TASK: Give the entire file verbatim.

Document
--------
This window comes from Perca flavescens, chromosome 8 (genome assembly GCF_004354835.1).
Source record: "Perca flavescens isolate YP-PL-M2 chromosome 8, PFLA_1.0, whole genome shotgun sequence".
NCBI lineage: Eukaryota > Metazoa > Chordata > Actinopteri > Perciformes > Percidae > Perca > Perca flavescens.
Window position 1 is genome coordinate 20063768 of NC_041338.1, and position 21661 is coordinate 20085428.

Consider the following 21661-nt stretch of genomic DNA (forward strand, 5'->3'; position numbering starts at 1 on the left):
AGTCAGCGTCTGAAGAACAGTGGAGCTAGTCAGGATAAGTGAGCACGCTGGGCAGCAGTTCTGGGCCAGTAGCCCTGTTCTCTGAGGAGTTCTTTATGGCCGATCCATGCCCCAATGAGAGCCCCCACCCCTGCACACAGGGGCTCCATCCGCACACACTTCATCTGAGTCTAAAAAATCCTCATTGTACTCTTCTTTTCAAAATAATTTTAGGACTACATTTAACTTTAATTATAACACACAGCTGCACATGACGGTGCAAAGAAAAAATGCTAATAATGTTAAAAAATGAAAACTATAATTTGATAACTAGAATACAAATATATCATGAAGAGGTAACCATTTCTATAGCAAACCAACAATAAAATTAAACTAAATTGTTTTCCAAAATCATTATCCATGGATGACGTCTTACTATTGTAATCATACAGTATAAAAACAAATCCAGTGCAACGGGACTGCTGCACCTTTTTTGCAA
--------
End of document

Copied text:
This window comes from Perca flavescens, chromosome 8 (genome assembly GCF_004354835.1).
Source record: "Perca flavescens isolate YP-PL-M2 chromosome 8, PFLA_1.0, whole genome shotgun sequence".
NCBI lineage: Eukaryota > Metazoa > Chordata > Actinopteri > Perciformes > Percidae > Perca > Perca flavescens.
Window position 1 is genome coordinate 20063768 of NC_041338.1, and position 21661 is coordinate 20085428.

Consider the following 21661-nt stretch of genomic DNA (forward strand, 5'->3'; position numbering starts at 1 on the left):
AGTCAGCGTCTGAAGAACAGTGGAGCTAGTCAGGATAAGTGAGCACGCTGGGCAGCAGTTCTGGGCCAGTAGCCCTGTTCTCTGAGGAGTTCTTTATGGCCGATCCATGCCCCAATGAGAGCCCCCACCCCTGCACACAGGGGCTCCATCCGCACACACTTCATCTGAGTCTAAAAAATCCTCATTGTACTCTTCTTTTCAAAATAATTTTAGGACTACATTTAACTTTAATTATAACACACAGCTGCACATGACGGTGCAAAGAAAAAATGCTAATAATGTTAAAAAATGAAAACTATAATTTGATAACTAGAATACAAATATATCATGAAGAGGTAACCATTTCTATAGCAAACCAACAATAAAATTAAACTAAATTGTTTTCCAAAATCATTATCCATGGATGACGTCTTACTATTGTAATCATACAGTATAAAAACAAATCCAGTGCAACGGGACTGCTGCACCTTTTTTGCAA